In still other embodiments, the MGF may use one, all, or any combination / weighting of the criteria / metrics described above. For example, the MGF may use a color criterion to determine the reference image and decide to omit / ignore all other criteria. MGF also determines that all criteria other than saturation are less important and reflects the higher importance of saturation (i.e., the relative lower importance of all other criteria). It is also possible to change the relative weight of the score or calculation.

As described above, the MGF can capture a plurality of unique LDR images (i.e., input images) each captured at different exposures so as to be mixed with the HDR image. For example, a first image can be taken with an exposure “X” (eg, a first shutter speed while keeping the aperture and ISO constant), while a second image is exposed. Images can be taken at “Y” (eg, a different shutter speed than that used to produce the exposure “X” while keeping the aperture and ISO constant). The MGF can receive two or more LDR input images taken at different exposure levels and create an HDR output image that combines aspects from each of the LDR input images.

Given a set of N exposure bracketed input images I 1 , I 2 , ... I N , the MGF or HDR processing program will output HDR based on the weighted sum of all input images An image can be generated. For example, the expression 13
I HDR = [(W 1 ) (I 1 )] + [(W 2 ) (I 2 )] + [(W 3 ) (I 3 )] + ... + [(W N ) (I N )] Equation 13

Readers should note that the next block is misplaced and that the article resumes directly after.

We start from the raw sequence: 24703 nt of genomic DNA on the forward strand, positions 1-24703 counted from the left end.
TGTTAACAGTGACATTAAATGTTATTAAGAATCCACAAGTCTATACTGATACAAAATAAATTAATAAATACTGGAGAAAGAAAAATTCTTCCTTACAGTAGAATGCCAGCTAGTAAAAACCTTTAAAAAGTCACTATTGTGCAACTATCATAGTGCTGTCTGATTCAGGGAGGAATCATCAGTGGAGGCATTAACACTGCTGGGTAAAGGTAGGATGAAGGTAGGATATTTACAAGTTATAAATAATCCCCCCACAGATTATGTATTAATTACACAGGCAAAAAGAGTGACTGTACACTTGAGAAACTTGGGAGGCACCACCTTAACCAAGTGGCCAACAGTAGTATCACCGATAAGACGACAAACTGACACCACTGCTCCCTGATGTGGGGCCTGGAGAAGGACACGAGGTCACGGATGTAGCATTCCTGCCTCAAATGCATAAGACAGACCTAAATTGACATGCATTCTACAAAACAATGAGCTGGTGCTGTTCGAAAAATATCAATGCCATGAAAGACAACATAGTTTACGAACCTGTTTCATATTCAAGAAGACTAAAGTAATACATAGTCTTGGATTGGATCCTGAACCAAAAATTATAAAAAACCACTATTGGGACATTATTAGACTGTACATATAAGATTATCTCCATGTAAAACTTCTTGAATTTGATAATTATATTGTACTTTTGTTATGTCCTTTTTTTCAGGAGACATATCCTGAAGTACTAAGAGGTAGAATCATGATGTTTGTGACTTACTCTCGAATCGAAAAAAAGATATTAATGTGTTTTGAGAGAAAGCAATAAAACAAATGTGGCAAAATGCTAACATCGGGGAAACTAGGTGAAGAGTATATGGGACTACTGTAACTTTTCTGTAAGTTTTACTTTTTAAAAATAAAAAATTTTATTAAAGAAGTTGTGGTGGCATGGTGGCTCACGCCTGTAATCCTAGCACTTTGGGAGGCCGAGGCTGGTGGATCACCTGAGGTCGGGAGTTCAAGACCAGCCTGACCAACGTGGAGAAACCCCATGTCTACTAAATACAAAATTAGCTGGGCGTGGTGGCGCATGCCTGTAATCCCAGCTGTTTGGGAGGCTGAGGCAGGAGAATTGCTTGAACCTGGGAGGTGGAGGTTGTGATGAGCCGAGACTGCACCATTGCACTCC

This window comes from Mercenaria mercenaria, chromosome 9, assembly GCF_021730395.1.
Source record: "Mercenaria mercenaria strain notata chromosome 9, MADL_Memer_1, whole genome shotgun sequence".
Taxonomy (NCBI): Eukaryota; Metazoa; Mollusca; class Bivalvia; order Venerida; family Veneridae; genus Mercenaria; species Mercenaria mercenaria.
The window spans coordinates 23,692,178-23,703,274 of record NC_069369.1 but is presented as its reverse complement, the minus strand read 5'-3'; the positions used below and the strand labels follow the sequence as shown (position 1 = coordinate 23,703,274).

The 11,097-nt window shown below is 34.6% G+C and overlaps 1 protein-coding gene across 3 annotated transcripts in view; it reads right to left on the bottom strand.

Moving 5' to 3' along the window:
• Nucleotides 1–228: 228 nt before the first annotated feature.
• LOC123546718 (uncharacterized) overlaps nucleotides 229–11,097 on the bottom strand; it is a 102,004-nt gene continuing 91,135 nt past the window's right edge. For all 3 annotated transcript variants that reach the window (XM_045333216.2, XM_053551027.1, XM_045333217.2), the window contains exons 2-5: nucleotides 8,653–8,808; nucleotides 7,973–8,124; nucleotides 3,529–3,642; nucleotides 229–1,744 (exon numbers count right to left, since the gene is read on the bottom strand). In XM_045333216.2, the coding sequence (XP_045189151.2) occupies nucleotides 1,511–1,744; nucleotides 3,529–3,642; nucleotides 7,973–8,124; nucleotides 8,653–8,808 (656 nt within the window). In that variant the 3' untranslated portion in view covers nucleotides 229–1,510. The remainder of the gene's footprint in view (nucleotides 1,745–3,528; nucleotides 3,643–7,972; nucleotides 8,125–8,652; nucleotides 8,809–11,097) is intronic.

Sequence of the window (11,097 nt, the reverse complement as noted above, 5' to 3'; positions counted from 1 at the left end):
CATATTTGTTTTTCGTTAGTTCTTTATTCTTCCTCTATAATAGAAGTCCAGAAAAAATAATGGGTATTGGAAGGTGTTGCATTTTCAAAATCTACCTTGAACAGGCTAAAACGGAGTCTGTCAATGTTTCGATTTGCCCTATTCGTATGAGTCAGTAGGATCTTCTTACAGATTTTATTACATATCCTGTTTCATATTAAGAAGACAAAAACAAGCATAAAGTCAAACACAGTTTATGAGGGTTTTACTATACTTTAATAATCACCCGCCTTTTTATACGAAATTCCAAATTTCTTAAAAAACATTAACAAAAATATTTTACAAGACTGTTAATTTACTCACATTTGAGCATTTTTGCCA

Where W 1 + W 2 + ... + W N = 1 for each pixel. The above is multiplication for every element of a matrix element. Two images combined with equal 50% weighting result in an HDR output image that yields data from the two images in a 50/50 ratio. For example, each pixel in the output HDR image may include one half of each of the two initial image values for the equivalent pixel. The exact weight value may depend on the type of HDR implementation. Different types of HDR algorithms can generate different respective weights in creating the final merged HDR output image.

  Merging or combining images as described above with HDR-based weighted sums may be optimized for HDR exposure blending, but may not actively correct motion ghosting in the output image is there. As an element, object, or subject in the input image moves, the resulting output image can contain a mixture of irrelevant data (eg, background data combined with the object data). Thus, HDR blending or HDR merging of LDR images can result in accurate or improved dynamic range output, but can also unintentionally introduce ghost-like artifacts in the final image.